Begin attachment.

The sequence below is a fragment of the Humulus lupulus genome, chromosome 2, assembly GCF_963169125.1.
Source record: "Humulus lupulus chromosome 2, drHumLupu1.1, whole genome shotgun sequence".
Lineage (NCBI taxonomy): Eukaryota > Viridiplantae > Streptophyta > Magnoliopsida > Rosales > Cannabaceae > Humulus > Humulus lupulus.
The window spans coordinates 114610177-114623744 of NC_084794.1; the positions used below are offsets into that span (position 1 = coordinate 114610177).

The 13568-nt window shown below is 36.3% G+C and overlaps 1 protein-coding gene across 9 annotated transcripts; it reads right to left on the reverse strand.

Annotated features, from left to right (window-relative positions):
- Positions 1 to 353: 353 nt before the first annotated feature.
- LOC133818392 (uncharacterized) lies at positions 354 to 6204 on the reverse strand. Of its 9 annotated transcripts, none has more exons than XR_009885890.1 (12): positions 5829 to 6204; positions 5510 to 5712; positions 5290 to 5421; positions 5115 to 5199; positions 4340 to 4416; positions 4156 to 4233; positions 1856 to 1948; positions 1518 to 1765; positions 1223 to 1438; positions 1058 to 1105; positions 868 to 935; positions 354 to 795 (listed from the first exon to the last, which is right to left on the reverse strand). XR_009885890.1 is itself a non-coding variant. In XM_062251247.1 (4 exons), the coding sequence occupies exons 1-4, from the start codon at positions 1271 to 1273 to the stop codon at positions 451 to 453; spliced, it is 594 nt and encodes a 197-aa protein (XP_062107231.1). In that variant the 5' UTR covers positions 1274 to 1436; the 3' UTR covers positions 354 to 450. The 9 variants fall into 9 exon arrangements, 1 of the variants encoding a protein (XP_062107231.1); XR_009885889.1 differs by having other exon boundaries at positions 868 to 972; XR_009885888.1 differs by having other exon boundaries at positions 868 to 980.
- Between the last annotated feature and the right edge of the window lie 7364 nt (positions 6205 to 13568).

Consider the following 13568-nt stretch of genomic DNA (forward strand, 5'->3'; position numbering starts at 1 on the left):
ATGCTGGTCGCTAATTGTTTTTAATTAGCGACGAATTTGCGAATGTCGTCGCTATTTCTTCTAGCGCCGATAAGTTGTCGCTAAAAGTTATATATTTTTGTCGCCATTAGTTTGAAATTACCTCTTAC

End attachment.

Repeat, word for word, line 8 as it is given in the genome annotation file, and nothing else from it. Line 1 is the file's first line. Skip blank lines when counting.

- LOC133818392 (uncharacterized) lies at positions 354 to 6204 on the reverse strand. Of its 9 annotated transcripts, none has more exons than XR_009885890.1 (12): positions 5829 to 6204; positions 5510 to 5712; positions 5290 to 5421; positions 5115 to 5199; positions 4340 to 4416; positions 4156 to 4233; positions 1856 to 1948; positions 1518 to 1765; positions 1223 to 1438; positions 1058 to 1105; positions 868 to 935; positions 354 to 795 (listed from the first exon to the last, which is right to left on the reverse strand). XR_009885890.1 is itself a non-coding variant. In XM_062251247.1 (4 exons), the coding sequence occupies exons 1-4, from the start codon at positions 1271 to 1273 to the stop codon at positions 451 to 453; spliced, it is 594 nt and encodes a 197-aa protein (XP_062107231.1). In that variant the 5' UTR covers positions 1274 to 1436; the 3' UTR covers positions 354 to 450. The 9 variants fall into 9 exon arrangements, 1 of the variants encoding a protein (XP_062107231.1); XR_009885889.1 differs by having other exon boundaries at positions 868 to 972; XR_009885888.1 differs by having other exon boundaries at positions 868 to 980.